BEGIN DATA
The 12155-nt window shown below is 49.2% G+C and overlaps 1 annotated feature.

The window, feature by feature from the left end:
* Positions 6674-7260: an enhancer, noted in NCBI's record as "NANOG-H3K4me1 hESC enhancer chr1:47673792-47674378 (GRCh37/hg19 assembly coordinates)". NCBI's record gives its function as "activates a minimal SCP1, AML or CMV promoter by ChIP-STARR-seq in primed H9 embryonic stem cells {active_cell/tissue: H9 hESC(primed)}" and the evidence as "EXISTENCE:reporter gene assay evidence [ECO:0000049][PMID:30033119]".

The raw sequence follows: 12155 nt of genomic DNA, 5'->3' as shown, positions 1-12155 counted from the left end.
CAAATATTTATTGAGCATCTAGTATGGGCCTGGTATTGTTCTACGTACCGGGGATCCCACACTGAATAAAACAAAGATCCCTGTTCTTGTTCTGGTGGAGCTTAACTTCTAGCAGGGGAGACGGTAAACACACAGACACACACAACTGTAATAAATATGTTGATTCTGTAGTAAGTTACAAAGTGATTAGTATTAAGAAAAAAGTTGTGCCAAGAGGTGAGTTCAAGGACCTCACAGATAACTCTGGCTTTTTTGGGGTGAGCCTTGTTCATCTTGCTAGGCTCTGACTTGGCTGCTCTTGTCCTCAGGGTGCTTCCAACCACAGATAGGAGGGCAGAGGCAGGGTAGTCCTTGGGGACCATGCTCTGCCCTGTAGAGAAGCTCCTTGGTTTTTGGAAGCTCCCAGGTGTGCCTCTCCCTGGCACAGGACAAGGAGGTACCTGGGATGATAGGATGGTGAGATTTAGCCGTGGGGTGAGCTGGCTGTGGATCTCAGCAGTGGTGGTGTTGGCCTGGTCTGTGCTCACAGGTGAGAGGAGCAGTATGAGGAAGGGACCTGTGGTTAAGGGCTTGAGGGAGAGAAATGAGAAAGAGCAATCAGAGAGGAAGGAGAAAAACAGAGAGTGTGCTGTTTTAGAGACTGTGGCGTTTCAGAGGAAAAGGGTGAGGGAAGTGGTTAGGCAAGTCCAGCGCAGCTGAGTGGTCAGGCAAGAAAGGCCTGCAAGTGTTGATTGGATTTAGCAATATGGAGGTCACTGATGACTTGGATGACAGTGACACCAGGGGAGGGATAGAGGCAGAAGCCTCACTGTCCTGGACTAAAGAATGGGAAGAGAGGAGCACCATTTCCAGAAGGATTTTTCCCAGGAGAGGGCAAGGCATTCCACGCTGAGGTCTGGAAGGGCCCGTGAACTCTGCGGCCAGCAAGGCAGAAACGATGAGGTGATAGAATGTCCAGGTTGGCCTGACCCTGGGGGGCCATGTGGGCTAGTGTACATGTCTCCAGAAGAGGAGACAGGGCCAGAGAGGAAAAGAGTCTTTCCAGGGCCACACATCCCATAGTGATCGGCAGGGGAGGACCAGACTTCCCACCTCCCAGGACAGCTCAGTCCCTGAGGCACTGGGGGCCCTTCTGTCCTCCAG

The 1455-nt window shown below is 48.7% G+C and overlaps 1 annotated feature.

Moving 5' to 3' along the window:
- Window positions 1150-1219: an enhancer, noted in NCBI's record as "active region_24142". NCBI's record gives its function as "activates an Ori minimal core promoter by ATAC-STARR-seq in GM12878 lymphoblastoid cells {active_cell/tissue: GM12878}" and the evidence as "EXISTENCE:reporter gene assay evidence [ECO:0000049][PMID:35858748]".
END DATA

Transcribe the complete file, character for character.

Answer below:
The 12155-nt window shown below is 49.2% G+C and overlaps 1 annotated feature.

The window, feature by feature from the left end:
* Positions 6674-7260: an enhancer, noted in NCBI's record as "NANOG-H3K4me1 hESC enhancer chr1:47673792-47674378 (GRCh37/hg19 assembly coordinates)". NCBI's record gives its function as "activates a minimal SCP1, AML or CMV promoter by ChIP-STARR-seq in primed H9 embryonic stem cells {active_cell/tissue: H9 hESC(primed)}" and the evidence as "EXISTENCE:reporter gene assay evidence [ECO:0000049][PMID:30033119]".

The raw sequence follows: 12155 nt of genomic DNA, 5'->3' as shown, positions 1-12155 counted from the left end.
CAAATATTTATTGAGCATCTAGTATGGGCCTGGTATTGTTCTACGTACCGGGGATCCCACACTGAATAAAACAAAGATCCCTGTTCTTGTTCTGGTGGAGCTTAACTTCTAGCAGGGGAGACGGTAAACACACAGACACACACAACTGTAATAAATATGTTGATTCTGTAGTAAGTTACAAAGTGATTAGTATTAAGAAAAAAGTTGTGCCAAGAGGTGAGTTCAAGGACCTCACAGATAACTCTGGCTTTTTTGGGGTGAGCCTTGTTCATCTTGCTAGGCTCTGACTTGGCTGCTCTTGTCCTCAGGGTGCTTCCAACCACAGATAGGAGGGCAGAGGCAGGGTAGTCCTTGGGGACCATGCTCTGCCCTGTAGAGAAGCTCCTTGGTTTTTGGAAGCTCCCAGGTGTGCCTCTCCCTGGCACAGGACAAGGAGGTACCTGGGATGATAGGATGGTGAGATTTAGCCGTGGGGTGAGCTGGCTGTGGATCTCAGCAGTGGTGGTGTTGGCCTGGTCTGTGCTCACAGGTGAGAGGAGCAGTATGAGGAAGGGACCTGTGGTTAAGGGCTTGAGGGAGAGAAATGAGAAAGAGCAATCAGAGAGGAAGGAGAAAAACAGAGAGTGTGCTGTTTTAGAGACTGTGGCGTTTCAGAGGAAAAGGGTGAGGGAAGTGGTTAGGCAAGTCCAGCGCAGCTGAGTGGTCAGGCAAGAAAGGCCTGCAAGTGTTGATTGGATTTAGCAATATGGAGGTCACTGATGACTTGGATGACAGTGACACCAGGGGAGGGATAGAGGCAGAAGCCTCACTGTCCTGGACTAAAGAATGGGAAGAGAGGAGCACCATTTCCAGAAGGATTTTTCCCAGGAGAGGGCAAGGCATTCCACGCTGAGGTCTGGAAGGGCCCGTGAACTCTGCGGCCAGCAAGGCAGAAACGATGAGGTGATAGAATGTCCAGGTTGGCCTGACCCTGGGGGGCCATGTGGGCTAGTGTACATGTCTCCAGAAGAGGAGACAGGGCCAGAGAGGAAAAGAGTCTTTCCAGGGCCACACATCCCATAGTGATCGGCAGGGGAGGACCAGACTTCCCACCTCCCAGGACAGCTCAGTCCCTGAGGCACTGGGGGCCCTTCTGTCCTCCAG

The 1455-nt window shown below is 48.7% G+C and overlaps 1 annotated feature.

Moving 5' to 3' along the window:
- Window positions 1150-1219: an enhancer, noted in NCBI's record as "active region_24142". NCBI's record gives its function as "activates an Ori minimal core promoter by ATAC-STARR-seq in GM12878 lymphoblastoid cells {active_cell/tissue: GM12878}" and the evidence as "EXISTENCE:reporter gene assay evidence [ECO:0000049][PMID:35858748]".